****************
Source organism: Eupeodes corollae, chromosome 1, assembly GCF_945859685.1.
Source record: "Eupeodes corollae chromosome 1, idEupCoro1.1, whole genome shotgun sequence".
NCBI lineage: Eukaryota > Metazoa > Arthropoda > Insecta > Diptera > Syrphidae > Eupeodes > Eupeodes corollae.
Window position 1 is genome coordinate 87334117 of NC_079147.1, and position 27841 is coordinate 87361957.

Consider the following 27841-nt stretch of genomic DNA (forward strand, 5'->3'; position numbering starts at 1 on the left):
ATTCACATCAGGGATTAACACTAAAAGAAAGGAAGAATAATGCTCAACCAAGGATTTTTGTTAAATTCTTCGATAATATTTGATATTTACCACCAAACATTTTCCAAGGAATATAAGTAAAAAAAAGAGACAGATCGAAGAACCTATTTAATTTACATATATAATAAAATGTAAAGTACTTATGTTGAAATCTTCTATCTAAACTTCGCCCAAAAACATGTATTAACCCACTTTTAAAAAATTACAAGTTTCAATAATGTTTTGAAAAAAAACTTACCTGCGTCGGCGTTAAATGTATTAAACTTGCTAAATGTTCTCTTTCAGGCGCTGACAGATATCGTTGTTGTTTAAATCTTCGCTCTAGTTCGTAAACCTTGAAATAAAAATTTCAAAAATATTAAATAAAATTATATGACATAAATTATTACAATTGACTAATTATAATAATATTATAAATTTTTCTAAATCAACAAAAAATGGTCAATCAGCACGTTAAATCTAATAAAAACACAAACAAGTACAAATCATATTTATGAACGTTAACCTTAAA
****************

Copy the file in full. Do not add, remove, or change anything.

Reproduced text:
Source organism: Eupeodes corollae, chromosome 1, assembly GCF_945859685.1.
Source record: "Eupeodes corollae chromosome 1, idEupCoro1.1, whole genome shotgun sequence".
NCBI lineage: Eukaryota > Metazoa > Arthropoda > Insecta > Diptera > Syrphidae > Eupeodes > Eupeodes corollae.
Window position 1 is genome coordinate 87334117 of NC_079147.1, and position 27841 is coordinate 87361957.

Consider the following 27841-nt stretch of genomic DNA (forward strand, 5'->3'; position numbering starts at 1 on the left):
ATTCACATCAGGGATTAACACTAAAAGAAAGGAAGAATAATGCTCAACCAAGGATTTTTGTTAAATTCTTCGATAATATTTGATATTTACCACCAAACATTTTCCAAGGAATATAAGTAAAAAAAAGAGACAGATCGAAGAACCTATTTAATTTACATATATAATAAAATGTAAAGTACTTATGTTGAAATCTTCTATCTAAACTTCGCCCAAAAACATGTATTAACCCACTTTTAAAAAATTACAAGTTTCAATAATGTTTTGAAAAAAAACTTACCTGCGTCGGCGTTAAATGTATTAAACTTGCTAAATGTTCTCTTTCAGGCGCTGACAGATATCGTTGTTGTTTAAATCTTCGCTCTAGTTCGTAAACCTTGAAATAAAAATTTCAAAAATATTAAATAAAATTATATGACATAAATTATTACAATTGACTAATTATAATAATATTATAAATTTTTCTAAATCAACAAAAAATGGTCAATCAGCACGTTAAATCTAATAAAAACACAAACAAGTACAAATCATATTTATGAACGTTAACCTTAAA